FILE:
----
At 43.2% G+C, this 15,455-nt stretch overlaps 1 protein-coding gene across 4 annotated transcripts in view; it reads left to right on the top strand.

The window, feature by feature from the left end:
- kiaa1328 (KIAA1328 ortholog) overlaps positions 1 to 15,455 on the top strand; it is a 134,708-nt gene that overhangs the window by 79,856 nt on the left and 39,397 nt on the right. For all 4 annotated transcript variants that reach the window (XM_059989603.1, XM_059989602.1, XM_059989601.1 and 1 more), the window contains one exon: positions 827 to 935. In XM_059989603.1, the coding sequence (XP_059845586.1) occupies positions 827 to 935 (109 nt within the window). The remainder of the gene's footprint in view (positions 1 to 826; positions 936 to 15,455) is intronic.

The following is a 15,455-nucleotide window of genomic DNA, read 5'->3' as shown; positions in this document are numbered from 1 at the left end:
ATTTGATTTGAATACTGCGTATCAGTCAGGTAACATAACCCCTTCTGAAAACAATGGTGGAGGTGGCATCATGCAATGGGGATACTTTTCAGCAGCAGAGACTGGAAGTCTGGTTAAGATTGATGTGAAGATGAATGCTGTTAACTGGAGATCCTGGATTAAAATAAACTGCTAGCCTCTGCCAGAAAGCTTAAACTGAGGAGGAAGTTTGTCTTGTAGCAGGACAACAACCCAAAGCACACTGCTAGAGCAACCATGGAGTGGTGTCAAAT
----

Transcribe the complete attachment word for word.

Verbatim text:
At 43.2% G+C, this 15,455-nt stretch overlaps 1 protein-coding gene across 4 annotated transcripts in view; it reads left to right on the top strand.

The window, feature by feature from the left end:
- kiaa1328 (KIAA1328 ortholog) overlaps positions 1 to 15,455 on the top strand; it is a 134,708-nt gene that overhangs the window by 79,856 nt on the left and 39,397 nt on the right. For all 4 annotated transcript variants that reach the window (XM_059989603.1, XM_059989602.1, XM_059989601.1 and 1 more), the window contains one exon: positions 827 to 935. In XM_059989603.1, the coding sequence (XP_059845586.1) occupies positions 827 to 935 (109 nt within the window). The remainder of the gene's footprint in view (positions 1 to 826; positions 936 to 15,455) is intronic.

The following is a 15,455-nucleotide window of genomic DNA, read 5'->3' as shown; positions in this document are numbered from 1 at the left end:
ATTTGATTTGAATACTGCGTATCAGTCAGGTAACATAACCCCTTCTGAAAACAATGGTGGAGGTGGCATCATGCAATGGGGATACTTTTCAGCAGCAGAGACTGGAAGTCTGGTTAAGATTGATGTGAAGATGAATGCTGTTAACTGGAGATCCTGGATTAAAATAAACTGCTAGCCTCTGCCAGAAAGCTTAAACTGAGGAGGAAGTTTGTCTTGTAGCAGGACAACAACCCAAAGCACACTGCTAGAGCAACCATGGAGTGGTGTCAAAT